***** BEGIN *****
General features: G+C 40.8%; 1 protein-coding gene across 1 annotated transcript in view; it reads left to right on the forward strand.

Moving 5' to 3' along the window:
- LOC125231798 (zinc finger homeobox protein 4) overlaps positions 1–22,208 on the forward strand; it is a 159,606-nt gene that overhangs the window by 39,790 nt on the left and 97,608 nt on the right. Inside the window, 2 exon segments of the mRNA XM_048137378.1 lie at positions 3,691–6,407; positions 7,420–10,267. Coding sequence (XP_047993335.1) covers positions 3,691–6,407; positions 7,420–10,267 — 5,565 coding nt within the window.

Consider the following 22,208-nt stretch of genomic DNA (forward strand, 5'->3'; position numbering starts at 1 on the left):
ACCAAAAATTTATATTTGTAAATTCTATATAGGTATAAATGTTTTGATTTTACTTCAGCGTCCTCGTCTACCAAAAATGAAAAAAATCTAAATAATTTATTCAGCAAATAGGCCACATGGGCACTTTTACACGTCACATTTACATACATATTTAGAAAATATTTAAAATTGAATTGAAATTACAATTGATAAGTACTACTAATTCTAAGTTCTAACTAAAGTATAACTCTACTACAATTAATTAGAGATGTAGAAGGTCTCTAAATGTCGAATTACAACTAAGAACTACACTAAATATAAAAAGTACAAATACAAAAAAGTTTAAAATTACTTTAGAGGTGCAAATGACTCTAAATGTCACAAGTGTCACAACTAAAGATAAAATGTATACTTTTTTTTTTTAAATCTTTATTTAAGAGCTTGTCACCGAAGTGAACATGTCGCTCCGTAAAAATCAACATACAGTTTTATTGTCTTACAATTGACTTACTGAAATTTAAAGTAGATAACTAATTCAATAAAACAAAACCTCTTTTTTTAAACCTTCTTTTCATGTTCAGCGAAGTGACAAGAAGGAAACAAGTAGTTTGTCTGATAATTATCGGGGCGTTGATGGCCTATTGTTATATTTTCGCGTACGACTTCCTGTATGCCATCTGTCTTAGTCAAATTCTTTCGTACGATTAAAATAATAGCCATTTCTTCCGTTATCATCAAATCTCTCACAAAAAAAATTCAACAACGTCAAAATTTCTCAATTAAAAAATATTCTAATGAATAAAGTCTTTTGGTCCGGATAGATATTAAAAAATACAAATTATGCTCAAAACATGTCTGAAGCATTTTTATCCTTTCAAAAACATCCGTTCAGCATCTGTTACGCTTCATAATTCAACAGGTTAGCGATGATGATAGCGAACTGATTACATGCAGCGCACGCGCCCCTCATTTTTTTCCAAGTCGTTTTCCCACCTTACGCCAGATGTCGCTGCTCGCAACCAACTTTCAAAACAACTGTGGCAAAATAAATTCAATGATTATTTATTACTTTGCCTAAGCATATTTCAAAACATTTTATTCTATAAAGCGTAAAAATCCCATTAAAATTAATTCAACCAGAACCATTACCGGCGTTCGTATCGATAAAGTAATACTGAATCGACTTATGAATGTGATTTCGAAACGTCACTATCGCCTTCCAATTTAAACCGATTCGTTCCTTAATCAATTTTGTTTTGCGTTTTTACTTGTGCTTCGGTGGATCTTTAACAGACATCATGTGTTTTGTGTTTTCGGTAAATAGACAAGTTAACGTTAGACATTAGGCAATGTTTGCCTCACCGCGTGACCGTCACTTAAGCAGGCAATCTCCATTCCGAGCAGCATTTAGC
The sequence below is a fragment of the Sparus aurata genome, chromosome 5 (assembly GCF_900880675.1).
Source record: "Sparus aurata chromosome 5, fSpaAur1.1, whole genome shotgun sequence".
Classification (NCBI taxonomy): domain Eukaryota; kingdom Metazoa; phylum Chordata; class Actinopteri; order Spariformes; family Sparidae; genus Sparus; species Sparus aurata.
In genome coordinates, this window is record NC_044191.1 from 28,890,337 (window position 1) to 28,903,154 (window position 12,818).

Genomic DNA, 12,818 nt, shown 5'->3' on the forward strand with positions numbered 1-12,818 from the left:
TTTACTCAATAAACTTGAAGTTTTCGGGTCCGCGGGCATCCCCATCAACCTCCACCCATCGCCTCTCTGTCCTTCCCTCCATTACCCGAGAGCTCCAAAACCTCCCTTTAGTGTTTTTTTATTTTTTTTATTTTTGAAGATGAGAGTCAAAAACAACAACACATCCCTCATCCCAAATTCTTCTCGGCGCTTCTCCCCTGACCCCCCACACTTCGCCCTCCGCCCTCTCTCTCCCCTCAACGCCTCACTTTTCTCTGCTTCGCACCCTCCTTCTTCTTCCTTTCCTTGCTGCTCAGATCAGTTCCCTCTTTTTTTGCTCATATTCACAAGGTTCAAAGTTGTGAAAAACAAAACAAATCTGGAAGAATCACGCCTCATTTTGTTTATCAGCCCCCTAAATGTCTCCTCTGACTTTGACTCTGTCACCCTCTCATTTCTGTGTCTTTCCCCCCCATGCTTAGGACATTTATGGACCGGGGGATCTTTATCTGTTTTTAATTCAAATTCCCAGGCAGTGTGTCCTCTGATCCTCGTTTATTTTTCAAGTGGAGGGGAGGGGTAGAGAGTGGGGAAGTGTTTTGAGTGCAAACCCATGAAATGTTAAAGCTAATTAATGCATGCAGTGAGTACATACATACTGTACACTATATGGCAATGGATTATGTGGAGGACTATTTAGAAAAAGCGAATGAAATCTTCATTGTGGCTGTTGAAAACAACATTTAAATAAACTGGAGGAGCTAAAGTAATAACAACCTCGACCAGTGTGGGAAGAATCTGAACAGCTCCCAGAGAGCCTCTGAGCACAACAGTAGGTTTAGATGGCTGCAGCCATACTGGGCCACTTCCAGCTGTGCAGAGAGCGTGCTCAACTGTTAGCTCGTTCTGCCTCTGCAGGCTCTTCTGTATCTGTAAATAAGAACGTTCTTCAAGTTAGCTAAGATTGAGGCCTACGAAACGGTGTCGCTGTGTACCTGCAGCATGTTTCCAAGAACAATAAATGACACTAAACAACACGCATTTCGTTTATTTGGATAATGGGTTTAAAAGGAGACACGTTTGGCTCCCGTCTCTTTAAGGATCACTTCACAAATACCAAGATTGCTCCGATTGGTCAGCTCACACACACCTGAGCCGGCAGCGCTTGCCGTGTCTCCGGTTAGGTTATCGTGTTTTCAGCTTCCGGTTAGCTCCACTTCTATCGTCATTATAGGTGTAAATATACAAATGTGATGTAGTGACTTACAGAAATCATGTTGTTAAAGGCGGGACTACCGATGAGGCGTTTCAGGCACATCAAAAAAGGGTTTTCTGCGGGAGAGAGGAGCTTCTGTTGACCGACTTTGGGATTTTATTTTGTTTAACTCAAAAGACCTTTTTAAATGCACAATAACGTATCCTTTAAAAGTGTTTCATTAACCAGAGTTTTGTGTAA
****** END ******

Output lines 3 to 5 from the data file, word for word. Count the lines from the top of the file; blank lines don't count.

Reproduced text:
- LOC125231798 (zinc finger homeobox protein 4) overlaps positions 1–22,208 on the forward strand; it is a 159,606-nt gene that overhangs the window by 39,790 nt on the left and 97,608 nt on the right. Inside the window, 2 exon segments of the mRNA XM_048137378.1 lie at positions 3,691–6,407; positions 7,420–10,267. Coding sequence (XP_047993335.1) covers positions 3,691–6,407; positions 7,420–10,267 — 5,565 coding nt within the window.

Consider the following 22,208-nt stretch of genomic DNA (forward strand, 5'->3'; position numbering starts at 1 on the left):
ACCAAAAATTTATATTTGTAAATTCTATATAGGTATAAATGTTTTGATTTTACTTCAGCGTCCTCGTCTACCAAAAATGAAAAAAATCTAAATAATTTATTCAGCAAATAGGCCACATGGGCACTTTTACACGTCACATTTACATACATATTTAGAAAATATTTAAAATTGAATTGAAATTACAATTGATAAGTACTACTAATTCTAAGTTCTAACTAAAGTATAACTCTACTACAATTAATTAGAGATGTAGAAGGTCTCTAAATGTCGAATTACAACTAAGAACTACACTAAATATAAAAAGTACAAATACAAAAAAGTTTAAAATTACTTTAGAGGTGCAAATGACTCTAAATGTCACAAGTGTCACAACTAAAGATAAAATGTATACTTTTTTTTTTTAAATCTTTATTTAAGAGCTTGTCACCGAAGTGAACATGTCGCTCCGTAAAAATCAACATACAGTTTTATTGTCTTACAATTGACTTACTGAAATTTAAAGTAGATAACTAATTCAATAAAACAAAACCTCTTTTTTTAAACCTTCTTTTCATGTTCAGCGAAGTGACAAGAAGGAAACAAGTAGTTTGTCTGATAATTATCGGGGCGTTGATGGCCTATTGTTATATTTTCGCGTACGACTTCCTGTATGCCATCTGTCTTAGTCAAATTCTTTCGTACGATTAAAATAATAGCCATTTCTTCCGTTATCATCAAATCTCTCACAAAAAAAATTCAACAACGTCAAAATTTCTCAATTAAAAAATATTCTAATGAATAAAGTCTTTTGGTCCGGATAGATATTAAAAAATACAAATTATGCTCAAAACATGTCTGAAGCATTTTTATCCTTTCAAAAACATCCGTTCAGCATCTGTTACGCTTCATAATTCAACAGGTTAGCGATGATGATAGCGAACTGATTACATGCAGCGCACGCGCCCCTCATTTTTTTCCAAGTCGTTTTCCCACCTTACGCCAGATGTCGCTGCTCGCAACCAACTTTCAAAACAACTGTGGCAAAATAAATTCAATGATTATTTATTACTTTGCCTAAGCATATTTCAAAACATTTTATTCTATAAAGCGTAAAAATCCCATTAAAATTAATTCAACCAGAACCATTACCGGCGTTCGTATCGATAAAGTAATACTGAATCGACTTATGAATGTGATTTCGAAACGTCACTATCGCCTTCCAATTTAAACCGATTCGTTCCTTAATCAATTTTGTTTTGCGTTTTTACTTGTGCTTCGGTGGATCTTTAACAGACATCATGTGTTTTGTGTTTTCGGTAAATAGACAAGTTAACGTTAGACATTAGGCAATGTTTGCCTCACCGCGTGACCGTCACTTAAGCAGGCAATCTCCATTCCGAGCAGCATTTAGC